Af­ter mak­ing a va­ri­ety of tweaks to the treat­ment, they pub­lished a pa­per in Sci­ence Trans­la­tion­al Med­i­cine in 2016 show­ing the an­ti­bod­ies cre­at­ed a 10,000 fold re­duc­tion in the num­ber of stem cells in mice.

The same year, they be­gan a clin­i­cal tri­al on 90 SCID pa­tients. These pa­tients had re­ceived stem cell trans­plants when they were very young but hadn’t been giv­en chemo or ra­di­a­tion for fear the side ef­fects would be too se­vere. The orig­i­nal trans­plants boost­ed their num­ber of im­mune cells, but with­out chemo or ra­di­a­tion, the stem cells don’t graft in­to those pock­ets and the body won’t con­tin­ue pro­duc­ing T cells. With­out those, they are ex­tra­or­di­nar­i­ly prone to in­fec­tion. Many pass away be­fore age 2.

The hope is that the an­ti­bod­ies al­lowed the stem cells to graft, and the pre­lim­i­nary an­swer to that ques­tion will be out on Mon­day. For the first girl in the tri­al, life has im­proved but ques­tions about how long her body will make im­mune cells re­main. Still, for that girl and oth­ers, Shizu­ru is con­fi­dent.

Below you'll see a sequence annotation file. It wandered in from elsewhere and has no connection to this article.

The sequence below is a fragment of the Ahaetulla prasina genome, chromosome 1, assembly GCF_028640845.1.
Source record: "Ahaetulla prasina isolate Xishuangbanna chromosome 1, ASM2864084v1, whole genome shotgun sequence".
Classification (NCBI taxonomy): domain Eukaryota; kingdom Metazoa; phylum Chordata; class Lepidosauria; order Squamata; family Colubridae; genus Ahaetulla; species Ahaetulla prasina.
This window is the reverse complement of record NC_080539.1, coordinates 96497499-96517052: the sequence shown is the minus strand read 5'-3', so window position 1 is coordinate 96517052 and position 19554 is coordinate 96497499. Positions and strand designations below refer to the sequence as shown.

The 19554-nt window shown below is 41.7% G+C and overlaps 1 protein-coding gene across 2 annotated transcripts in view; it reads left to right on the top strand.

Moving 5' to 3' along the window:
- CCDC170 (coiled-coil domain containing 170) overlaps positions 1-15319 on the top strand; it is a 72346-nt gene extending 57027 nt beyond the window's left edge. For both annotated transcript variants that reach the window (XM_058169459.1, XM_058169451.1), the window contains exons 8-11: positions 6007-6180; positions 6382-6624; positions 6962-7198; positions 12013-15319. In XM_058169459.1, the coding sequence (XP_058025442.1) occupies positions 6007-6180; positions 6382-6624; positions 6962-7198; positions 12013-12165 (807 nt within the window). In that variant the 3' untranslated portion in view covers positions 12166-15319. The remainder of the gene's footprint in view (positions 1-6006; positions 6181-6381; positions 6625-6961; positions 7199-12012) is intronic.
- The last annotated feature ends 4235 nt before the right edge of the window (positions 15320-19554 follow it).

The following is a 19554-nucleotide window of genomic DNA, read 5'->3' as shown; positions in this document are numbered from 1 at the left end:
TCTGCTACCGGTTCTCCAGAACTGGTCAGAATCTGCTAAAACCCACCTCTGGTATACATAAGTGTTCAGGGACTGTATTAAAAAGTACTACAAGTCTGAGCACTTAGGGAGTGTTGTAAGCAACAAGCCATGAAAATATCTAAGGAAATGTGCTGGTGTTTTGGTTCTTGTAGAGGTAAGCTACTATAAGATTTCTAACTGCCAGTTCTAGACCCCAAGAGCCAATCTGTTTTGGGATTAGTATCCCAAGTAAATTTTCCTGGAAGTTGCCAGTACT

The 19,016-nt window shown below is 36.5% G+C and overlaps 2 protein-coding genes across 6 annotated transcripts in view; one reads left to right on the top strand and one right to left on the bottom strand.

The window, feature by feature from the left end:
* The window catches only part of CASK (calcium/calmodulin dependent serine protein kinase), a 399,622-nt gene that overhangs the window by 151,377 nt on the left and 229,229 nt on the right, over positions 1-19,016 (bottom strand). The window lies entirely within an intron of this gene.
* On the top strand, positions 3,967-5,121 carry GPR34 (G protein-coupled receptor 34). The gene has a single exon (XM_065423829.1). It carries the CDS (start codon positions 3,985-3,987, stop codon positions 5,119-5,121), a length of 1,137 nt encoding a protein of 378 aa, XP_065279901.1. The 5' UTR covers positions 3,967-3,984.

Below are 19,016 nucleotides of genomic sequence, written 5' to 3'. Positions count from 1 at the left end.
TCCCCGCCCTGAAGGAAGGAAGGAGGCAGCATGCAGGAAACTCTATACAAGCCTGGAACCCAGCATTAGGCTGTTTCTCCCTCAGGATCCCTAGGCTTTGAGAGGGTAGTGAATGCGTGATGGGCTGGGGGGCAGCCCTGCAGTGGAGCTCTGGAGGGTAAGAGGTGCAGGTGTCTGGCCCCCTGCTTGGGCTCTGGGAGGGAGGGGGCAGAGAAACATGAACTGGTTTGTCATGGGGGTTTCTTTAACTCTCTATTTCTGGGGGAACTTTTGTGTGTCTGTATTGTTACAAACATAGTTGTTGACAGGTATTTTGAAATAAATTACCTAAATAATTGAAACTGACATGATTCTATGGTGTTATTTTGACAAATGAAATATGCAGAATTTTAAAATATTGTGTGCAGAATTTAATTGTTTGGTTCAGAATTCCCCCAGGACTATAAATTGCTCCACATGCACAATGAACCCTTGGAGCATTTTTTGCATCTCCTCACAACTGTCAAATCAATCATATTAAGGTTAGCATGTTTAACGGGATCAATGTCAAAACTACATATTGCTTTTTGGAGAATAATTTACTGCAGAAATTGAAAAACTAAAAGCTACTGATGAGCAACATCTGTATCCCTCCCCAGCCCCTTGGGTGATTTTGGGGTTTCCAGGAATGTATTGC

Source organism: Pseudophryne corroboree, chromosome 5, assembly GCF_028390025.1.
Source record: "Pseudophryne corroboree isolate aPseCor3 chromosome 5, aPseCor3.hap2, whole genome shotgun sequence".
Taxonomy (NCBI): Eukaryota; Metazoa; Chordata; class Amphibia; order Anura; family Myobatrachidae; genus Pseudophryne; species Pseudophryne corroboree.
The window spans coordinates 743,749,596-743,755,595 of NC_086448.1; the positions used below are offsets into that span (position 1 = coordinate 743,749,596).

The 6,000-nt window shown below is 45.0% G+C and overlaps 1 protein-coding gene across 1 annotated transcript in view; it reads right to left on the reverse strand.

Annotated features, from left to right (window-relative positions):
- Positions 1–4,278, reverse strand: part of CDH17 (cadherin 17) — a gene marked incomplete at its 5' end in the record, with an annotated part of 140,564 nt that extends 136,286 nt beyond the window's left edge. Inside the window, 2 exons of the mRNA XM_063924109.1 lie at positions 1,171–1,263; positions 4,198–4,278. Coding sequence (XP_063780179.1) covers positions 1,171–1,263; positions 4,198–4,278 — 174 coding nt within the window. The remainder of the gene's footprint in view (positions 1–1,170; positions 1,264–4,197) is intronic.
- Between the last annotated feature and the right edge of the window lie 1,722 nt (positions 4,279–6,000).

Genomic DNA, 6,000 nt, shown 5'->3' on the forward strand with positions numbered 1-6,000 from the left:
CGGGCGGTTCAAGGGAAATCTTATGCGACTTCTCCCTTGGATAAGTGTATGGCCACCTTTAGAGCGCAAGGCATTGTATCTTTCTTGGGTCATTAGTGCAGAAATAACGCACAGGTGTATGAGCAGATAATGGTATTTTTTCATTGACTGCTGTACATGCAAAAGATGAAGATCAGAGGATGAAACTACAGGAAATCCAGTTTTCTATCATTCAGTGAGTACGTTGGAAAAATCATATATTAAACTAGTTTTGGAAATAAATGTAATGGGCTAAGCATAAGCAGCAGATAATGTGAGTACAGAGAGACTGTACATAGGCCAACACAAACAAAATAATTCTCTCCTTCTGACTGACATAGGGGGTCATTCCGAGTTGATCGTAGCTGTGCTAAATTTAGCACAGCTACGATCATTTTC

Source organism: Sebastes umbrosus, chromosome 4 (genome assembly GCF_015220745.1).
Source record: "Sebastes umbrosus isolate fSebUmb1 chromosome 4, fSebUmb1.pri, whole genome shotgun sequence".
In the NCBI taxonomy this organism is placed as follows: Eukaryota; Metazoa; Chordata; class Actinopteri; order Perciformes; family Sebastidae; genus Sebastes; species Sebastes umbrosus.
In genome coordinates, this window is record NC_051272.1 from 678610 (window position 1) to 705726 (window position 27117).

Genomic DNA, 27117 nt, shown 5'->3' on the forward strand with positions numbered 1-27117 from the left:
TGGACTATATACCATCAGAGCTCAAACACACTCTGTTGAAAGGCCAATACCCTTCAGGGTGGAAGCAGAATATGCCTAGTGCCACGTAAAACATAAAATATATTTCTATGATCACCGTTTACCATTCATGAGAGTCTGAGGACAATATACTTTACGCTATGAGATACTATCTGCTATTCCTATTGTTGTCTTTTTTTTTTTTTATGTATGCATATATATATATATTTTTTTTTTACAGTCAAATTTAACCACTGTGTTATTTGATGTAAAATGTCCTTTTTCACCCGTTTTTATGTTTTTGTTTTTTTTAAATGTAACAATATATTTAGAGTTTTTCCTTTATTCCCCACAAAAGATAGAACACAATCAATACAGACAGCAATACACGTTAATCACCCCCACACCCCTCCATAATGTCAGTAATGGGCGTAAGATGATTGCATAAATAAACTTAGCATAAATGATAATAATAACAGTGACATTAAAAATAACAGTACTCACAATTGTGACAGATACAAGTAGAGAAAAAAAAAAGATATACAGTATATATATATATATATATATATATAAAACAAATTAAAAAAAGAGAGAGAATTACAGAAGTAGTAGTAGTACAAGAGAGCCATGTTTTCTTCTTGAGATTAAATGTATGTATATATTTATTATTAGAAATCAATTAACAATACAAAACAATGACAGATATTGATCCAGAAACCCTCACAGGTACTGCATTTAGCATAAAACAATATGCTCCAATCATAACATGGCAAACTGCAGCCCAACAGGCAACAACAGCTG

“We see there is stem cell en­graft­ment,” Shur­izi said. “They are ac­tu­al­ly mak­ing new T cells.”

BiTE® Plat­form and the Evo­lu­tion To­ward Off-The-Shelf Im­muno-On­col­o­gy Ap­proach­es

Despite rapid advances in the field of immuno-oncology that have transformed the cancer treatment landscape, many cancer patients are still left behind.1,2 Not every person has access to innovative therapies designed specifically to treat his or her disease. Many currently available immuno-oncology-based approaches and chemotherapies have brought long-term benefits to some patients — but many patients still need other therapeutic options.3

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Doug Giordano might have some thoughts on how that could work out.

The SVP of business development at the pharma giant has helped forge a new fund called the Pfizer Breakthrough Growth Initiative. And he has $500 million of Pfizer’s money to put behind 7 to 10 — or so — biotech stocks that fit that general description.

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Hill­house re­casts spot­light on Chi­na's biotech scene with $160M round for Shang­hai-based an­ti­body mak­er